On Saturday I spent two and a half hours phone banking for the upcoming elections, and I did not come away feeling like I’d done my duty as a citizen. Using my personal phone (which still has a Los Angeles County area code), I sat in a musty room of a public library in Chicago and called dozens upon dozens of numbers in southwest Michigan to inform voters about the application process for an absentee ballot.

Logged into a voter database, I clicked through number after number after number. A full seven out of every 10 numbers I called were disconnected. Of those that were working numbers 75% didn’t answer, and I was instructed to not leave messages. Of the very few instances where an actual human being answered the phone, many reported that I’d dialed a wrong number. One thought I was a bill collector.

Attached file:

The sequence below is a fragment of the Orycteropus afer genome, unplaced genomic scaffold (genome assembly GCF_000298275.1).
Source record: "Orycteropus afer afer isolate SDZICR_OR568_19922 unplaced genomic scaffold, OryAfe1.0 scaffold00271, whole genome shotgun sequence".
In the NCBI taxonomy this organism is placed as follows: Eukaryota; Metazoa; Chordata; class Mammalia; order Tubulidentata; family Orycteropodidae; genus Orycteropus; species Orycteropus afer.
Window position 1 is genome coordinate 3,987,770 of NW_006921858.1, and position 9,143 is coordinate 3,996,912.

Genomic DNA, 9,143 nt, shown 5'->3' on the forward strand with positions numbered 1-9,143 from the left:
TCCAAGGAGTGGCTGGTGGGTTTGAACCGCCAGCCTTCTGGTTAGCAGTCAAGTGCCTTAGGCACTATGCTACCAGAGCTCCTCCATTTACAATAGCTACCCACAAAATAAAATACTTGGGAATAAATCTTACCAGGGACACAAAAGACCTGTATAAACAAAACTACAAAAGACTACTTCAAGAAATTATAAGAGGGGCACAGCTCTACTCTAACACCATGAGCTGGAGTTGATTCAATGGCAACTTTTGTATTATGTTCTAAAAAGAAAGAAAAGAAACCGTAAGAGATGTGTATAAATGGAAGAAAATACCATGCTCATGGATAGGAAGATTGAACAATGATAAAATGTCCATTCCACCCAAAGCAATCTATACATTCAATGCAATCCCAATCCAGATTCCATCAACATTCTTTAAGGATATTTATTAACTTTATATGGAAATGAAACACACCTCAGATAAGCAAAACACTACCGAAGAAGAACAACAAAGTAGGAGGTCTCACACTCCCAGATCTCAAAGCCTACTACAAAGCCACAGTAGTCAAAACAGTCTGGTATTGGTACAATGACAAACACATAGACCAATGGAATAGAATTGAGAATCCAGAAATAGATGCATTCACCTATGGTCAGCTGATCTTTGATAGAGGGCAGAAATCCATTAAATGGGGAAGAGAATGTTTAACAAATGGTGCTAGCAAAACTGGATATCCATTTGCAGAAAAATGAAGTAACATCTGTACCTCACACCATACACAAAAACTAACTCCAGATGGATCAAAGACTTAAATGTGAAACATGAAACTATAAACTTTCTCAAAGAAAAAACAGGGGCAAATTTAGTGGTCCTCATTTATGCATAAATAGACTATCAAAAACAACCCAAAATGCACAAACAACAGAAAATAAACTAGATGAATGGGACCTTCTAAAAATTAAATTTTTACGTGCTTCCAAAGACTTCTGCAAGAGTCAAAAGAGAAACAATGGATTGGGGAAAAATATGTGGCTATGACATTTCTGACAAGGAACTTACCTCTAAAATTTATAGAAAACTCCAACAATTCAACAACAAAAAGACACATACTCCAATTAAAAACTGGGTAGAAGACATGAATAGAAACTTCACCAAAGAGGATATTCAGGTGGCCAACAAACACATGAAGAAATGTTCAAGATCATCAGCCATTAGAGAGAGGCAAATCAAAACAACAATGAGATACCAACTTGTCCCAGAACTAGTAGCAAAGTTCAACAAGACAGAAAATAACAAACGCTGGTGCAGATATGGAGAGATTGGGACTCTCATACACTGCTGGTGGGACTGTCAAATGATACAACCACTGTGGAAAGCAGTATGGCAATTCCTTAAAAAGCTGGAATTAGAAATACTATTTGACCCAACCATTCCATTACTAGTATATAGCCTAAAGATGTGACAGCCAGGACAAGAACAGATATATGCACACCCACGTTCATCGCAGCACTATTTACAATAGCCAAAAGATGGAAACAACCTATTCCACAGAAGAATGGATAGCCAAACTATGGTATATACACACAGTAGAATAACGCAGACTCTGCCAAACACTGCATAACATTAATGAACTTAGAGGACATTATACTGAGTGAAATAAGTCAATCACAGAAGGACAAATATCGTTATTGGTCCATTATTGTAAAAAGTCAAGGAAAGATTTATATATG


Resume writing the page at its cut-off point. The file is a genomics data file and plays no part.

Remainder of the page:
One: that was the final tally of people I reached with whom I got through the call script about the absentee ballot. One. It did not feel like meaningful citizen engagement.

I just read Eitan Hersh’s Politics Is For Power, and I badly want to be less of a hobbyist and more of an engaged participant in the current election cycle, but, man, this kind of activity feels demoralizing, not engaging.

Maybe my expectations of what “engaged” means are too romantic. Maybe musty public library rooms and outdated call lists are the stuff of a vigorous democracy.

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